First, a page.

As I head back to the coastal path, I pass a square green ringed by shady, mature horse chestnut trees. A memorial stands in the middle of this green to mark when a Sergeant Major tapping a new fuse into position in 1885, is blown up, killing six others too.
From the green I’m forced onto  Mess Road as the beach path is no longer passable. The only sea views I can manage is what I glimpse through the glass walled lounges of the huge houses facing the beach. On the other side of the road is a green with mounds thought to be Iron Age or Danish ramparts.
Mess Road opens up to  Gunners Park, a gun training spot during the World Wars. It is the perfect park for the war aficionado, as it is littered with war remains. And a stark reminder of Shoeburyness’ strategic location by the estuary.
A useful map at the entrance lists all the pillboxes, gun pits and placements in  Gunners Park. Many of these are sealed off because of dilapidation. The largest structure of them all is the Heavy Quick Firing Battery from 1914.
 Gunners Park is also the site of ancient civilisations, from Iron Age to Anglo Saxon. Today, wild life is being encouraged to return to Gunners Park, its pond and marshes. As well as on the mudflats that stretch all the way to Foulness.
As I walk along the sea wall, I notice many broken jetties. One such is  Gog’s Berth, so named because of the two barges Gog and Magog, that operated from here.  Barge Pier is rumoured to be where the first parts of Britain’s atomic bomb landed. To be put together and not dropped by enemy planes, I hasten to add.
From the beach, I can make out a Phoenix concrete caisson in two pieces out in the Thames. It’s part of the imaginatively thought up  Mulberry Harbour which are floating offshore harbours built by the Allies off the beaches of Normandy. This particular caisson never makes it to D-Day, as it is abandoned after it starts taking water in.
Right at the very end of Gunners Park is  HM Coastguard watching over the estuary and listening in to the air waves. Except that when I walk past, it doesn’t seem to have anybody in it. Is this because much of this can now be done remotely ?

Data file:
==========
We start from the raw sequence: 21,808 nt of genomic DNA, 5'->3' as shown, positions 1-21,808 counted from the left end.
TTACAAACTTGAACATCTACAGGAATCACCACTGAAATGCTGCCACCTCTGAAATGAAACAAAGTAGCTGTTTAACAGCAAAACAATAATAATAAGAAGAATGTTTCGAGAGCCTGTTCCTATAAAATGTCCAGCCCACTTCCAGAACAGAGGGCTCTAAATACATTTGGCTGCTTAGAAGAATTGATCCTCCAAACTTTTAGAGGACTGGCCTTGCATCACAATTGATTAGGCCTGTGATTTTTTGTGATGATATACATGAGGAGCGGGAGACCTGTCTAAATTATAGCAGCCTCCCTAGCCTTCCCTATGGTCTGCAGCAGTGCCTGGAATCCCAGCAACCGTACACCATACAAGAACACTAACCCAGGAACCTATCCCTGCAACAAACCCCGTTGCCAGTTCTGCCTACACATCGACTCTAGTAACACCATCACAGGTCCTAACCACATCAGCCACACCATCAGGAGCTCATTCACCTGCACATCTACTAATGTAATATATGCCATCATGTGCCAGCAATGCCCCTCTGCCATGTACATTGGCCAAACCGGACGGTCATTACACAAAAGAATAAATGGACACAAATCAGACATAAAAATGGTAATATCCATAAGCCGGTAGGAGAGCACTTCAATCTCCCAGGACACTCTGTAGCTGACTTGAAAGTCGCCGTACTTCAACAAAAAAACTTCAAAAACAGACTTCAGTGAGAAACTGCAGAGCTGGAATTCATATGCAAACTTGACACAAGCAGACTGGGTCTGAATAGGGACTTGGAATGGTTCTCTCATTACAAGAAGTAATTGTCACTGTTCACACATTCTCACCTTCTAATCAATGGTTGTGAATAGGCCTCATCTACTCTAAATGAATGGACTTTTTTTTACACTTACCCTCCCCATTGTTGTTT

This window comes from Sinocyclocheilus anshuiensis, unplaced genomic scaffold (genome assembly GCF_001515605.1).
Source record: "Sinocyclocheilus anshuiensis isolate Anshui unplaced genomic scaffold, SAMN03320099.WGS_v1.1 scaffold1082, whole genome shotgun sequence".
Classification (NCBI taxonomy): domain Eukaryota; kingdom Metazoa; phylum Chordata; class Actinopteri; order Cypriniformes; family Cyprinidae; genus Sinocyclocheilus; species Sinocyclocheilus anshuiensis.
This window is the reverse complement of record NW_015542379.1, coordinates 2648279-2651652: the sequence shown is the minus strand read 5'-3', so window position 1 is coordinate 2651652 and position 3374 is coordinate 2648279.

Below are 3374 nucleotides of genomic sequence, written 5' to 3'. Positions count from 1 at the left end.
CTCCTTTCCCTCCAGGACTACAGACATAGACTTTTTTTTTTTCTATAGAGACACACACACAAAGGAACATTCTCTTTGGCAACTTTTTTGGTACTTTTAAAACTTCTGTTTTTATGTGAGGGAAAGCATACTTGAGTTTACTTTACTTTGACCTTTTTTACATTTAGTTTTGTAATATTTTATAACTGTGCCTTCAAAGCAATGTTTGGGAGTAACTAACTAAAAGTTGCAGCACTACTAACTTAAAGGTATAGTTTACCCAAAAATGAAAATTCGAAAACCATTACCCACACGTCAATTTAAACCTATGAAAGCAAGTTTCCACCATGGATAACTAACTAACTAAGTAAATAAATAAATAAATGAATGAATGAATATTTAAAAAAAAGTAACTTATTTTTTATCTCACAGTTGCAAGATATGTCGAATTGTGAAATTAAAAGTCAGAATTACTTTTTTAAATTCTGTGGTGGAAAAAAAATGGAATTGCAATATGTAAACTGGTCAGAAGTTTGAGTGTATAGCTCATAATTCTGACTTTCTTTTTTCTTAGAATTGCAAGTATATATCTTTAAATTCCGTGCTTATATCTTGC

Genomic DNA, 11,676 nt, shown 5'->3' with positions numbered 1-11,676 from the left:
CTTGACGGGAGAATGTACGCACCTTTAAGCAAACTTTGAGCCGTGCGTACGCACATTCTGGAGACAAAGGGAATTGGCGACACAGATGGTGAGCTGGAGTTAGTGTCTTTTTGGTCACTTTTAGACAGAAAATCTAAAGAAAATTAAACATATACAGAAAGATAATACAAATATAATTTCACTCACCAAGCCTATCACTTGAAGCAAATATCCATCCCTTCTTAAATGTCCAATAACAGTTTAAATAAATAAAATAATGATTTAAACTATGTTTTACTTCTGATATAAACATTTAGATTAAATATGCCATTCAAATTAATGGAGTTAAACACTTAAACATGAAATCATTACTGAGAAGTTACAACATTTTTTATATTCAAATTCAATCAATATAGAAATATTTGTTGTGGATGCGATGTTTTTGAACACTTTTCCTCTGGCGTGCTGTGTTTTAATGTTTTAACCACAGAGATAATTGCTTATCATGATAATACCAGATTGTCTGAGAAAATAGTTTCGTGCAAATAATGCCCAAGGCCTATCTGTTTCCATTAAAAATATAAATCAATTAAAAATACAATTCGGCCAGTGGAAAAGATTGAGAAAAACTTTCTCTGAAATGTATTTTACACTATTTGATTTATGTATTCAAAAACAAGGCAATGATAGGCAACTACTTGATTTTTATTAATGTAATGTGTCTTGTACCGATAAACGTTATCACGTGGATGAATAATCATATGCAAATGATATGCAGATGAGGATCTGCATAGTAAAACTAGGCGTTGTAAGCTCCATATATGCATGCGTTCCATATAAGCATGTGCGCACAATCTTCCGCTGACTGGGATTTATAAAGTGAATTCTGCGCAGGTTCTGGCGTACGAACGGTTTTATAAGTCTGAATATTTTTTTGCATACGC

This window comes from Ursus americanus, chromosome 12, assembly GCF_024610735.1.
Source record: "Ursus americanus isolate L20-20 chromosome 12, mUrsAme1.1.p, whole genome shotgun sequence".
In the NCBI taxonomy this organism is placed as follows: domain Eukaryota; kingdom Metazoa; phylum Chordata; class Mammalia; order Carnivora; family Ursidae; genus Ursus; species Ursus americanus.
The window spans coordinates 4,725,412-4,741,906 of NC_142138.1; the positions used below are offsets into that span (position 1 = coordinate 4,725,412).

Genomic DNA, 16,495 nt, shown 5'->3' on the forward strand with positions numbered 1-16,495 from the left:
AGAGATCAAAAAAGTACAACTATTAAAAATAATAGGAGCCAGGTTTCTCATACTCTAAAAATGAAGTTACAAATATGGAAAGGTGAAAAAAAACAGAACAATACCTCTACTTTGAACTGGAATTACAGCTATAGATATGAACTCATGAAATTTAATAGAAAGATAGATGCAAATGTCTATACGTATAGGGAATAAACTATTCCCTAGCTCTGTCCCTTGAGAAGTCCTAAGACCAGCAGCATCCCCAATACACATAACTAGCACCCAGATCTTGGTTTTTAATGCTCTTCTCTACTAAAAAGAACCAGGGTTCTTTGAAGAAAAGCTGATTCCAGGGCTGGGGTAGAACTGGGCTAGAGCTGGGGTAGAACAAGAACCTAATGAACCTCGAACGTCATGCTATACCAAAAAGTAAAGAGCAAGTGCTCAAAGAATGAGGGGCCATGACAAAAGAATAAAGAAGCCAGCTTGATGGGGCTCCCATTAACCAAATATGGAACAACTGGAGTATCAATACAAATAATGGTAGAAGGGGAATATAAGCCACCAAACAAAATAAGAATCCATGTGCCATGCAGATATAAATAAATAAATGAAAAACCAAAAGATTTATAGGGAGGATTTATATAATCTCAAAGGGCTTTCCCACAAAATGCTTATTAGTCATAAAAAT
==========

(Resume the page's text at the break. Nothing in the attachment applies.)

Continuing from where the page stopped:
Whatever the reason, it’s a shame no one is in its lofty offices. Because the view over to  Thorpe Bay to the west is very jolly. As I exit  Gunners Park I am greeted by beaches as far as the eye can see. This is the beginning of the Southend Riviera. And the next chapter of my walk along the Thames Estuary.
Other Related Blogs
The Thames Estuary Series
- The Thames Estuary Series:
- Shoeburyness to Thorpe Bay – Part One which covers a little garrison town at the tip of the Thames Estuary.
- Thorpe Bay to Southchurch and Prittlewell – Part Two which covers the delightful beach huts at Thorpe Bay and medieval priories.
- Southend-On Sea – Part Three where I find plenty to do in Southend-On Sea.
- Southend to Leigh-On- Sea – in progress.
- Leigh-on- Sea to Hadleigh Castle – A walk around a village that still retains its old fishing village charm.
How To Do Shoeburyness
- Tube Map and City Mapper are free apps that provide London maps, route planner and train/ bus times from your nearest stop.
- Transport for London is cashless. Only Oyster Cards, purchased at stations, or contactless cards are acceptable.
- Catch a train to Shoeburyness after comparing fares on C2C and Trainline for train times, fares and advance ticket purchase. Discounted off-peak fare with Network Rail Card.
- The Essex Wildlife Trust (website) – maintains Gunners Park and many other sights along the Thames Estuary
- Visit Southend (website) – for a listing of events.